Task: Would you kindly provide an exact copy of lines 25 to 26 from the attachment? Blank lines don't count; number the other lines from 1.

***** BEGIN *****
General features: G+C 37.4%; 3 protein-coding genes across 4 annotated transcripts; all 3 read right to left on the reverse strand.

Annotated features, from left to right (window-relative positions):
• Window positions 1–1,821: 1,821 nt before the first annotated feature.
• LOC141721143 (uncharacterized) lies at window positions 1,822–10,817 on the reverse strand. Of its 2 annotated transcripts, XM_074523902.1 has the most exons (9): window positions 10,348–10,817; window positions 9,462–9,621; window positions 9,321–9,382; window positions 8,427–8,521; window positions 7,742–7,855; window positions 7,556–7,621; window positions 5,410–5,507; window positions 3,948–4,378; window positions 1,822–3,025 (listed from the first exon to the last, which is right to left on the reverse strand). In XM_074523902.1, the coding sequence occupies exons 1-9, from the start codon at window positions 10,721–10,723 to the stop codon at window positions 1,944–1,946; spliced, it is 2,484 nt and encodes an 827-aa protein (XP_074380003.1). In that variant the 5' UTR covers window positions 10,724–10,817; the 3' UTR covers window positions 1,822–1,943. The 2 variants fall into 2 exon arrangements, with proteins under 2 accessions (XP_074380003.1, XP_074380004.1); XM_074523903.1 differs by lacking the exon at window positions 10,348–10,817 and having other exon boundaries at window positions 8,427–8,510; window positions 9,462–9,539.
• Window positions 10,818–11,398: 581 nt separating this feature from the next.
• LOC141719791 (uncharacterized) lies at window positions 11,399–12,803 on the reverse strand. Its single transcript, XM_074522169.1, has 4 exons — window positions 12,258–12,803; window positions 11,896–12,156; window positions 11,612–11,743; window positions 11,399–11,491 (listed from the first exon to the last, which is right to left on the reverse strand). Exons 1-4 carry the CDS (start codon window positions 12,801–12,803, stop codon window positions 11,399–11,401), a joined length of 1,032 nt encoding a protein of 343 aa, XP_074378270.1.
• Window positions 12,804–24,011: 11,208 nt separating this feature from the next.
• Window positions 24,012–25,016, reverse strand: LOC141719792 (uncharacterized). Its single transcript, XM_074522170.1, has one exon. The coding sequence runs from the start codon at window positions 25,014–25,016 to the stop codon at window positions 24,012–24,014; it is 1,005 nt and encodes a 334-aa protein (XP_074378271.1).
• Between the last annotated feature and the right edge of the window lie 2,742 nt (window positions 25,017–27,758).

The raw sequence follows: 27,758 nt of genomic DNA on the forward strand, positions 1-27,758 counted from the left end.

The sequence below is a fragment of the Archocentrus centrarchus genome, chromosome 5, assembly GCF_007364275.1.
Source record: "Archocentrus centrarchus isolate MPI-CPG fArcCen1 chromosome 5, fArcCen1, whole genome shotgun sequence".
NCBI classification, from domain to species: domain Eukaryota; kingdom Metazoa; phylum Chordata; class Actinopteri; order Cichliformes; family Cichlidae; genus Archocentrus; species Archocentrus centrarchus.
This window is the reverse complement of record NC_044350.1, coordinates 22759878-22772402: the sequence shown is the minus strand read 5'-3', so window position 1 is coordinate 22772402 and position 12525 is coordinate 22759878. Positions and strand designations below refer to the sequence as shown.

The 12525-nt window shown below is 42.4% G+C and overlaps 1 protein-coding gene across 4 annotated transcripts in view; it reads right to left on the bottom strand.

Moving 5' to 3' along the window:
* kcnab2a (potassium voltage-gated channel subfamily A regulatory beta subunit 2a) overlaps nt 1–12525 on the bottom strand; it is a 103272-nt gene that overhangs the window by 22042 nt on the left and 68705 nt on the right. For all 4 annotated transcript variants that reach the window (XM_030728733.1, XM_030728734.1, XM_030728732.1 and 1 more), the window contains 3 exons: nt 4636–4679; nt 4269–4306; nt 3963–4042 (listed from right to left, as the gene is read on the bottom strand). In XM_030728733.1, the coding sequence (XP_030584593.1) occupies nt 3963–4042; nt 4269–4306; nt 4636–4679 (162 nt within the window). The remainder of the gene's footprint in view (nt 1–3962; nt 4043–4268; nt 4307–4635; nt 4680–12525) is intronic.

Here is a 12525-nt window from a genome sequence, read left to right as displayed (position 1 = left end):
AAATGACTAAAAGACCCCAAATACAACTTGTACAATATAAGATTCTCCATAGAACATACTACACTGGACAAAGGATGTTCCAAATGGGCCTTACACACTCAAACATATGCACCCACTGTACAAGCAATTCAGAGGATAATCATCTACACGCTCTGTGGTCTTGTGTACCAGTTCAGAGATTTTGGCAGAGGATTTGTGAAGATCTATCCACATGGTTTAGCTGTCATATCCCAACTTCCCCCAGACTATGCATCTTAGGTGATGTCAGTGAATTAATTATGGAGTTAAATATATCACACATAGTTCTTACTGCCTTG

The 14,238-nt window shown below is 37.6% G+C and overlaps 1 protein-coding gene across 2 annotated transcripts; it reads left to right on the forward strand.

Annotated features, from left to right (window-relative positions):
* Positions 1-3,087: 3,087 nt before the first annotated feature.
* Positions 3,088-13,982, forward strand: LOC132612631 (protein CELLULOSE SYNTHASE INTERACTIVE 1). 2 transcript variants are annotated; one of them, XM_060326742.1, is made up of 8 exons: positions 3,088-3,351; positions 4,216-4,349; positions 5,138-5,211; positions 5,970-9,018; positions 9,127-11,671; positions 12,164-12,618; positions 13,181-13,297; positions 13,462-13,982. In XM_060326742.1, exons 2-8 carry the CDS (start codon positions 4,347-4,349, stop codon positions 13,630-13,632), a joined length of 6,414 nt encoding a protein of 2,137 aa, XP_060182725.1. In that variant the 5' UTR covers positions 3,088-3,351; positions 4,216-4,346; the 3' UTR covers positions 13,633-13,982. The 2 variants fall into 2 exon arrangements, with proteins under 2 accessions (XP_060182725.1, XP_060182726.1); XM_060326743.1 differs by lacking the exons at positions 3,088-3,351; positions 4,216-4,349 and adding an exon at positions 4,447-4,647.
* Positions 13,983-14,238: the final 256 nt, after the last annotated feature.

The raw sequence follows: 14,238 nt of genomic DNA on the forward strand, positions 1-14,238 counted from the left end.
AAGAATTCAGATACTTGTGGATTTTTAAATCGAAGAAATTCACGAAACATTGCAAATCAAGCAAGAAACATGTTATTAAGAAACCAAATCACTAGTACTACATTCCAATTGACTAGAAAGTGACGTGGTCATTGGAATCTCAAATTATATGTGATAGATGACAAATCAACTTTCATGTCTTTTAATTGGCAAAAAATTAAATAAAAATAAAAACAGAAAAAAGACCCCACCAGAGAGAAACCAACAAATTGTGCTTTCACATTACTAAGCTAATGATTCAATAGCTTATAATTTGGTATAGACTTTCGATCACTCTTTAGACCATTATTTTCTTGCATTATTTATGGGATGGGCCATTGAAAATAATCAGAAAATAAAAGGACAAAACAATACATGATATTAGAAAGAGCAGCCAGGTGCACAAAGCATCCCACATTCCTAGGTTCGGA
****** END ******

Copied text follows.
The raw sequence follows: 14,238 nt of genomic DNA on the forward strand, positions 1-14,238 counted from the left end.
AAGAATTCAGATACTTGTGGATTTTTAAATCGAAGAAATTCACGAAACATTGCAAATCAAGCAAGAAACATGTTATTAAGAAACCAAATCACTAGTACTACATTCCAATTGACTAGAAAGTGACGTGGTCATTGGAATCTCAAATTATATGTGATAGATGACAAATCAACTTTCATGTCTTTTAATTGGCAAAAAATTAAATAAAAATAAAAACAGAAAAAAGACCCCACCAGAGAGAAACCAACAAATTGTGCTTTCACATTACTAAGCTAATGATTCAATAGCTTATAATTTGGTATAGACTTTCGATCACTCTTTAGACCATTATTTTCTTGCATTATTTATGGGATGGGCCATTGAAAATAATCAGAAAATAAAAGGACAAAACAATACATGATATTAGAAAGAGCAGCCAGGTGCACAAAGCATCCCACATTCCTAGGTTCGGA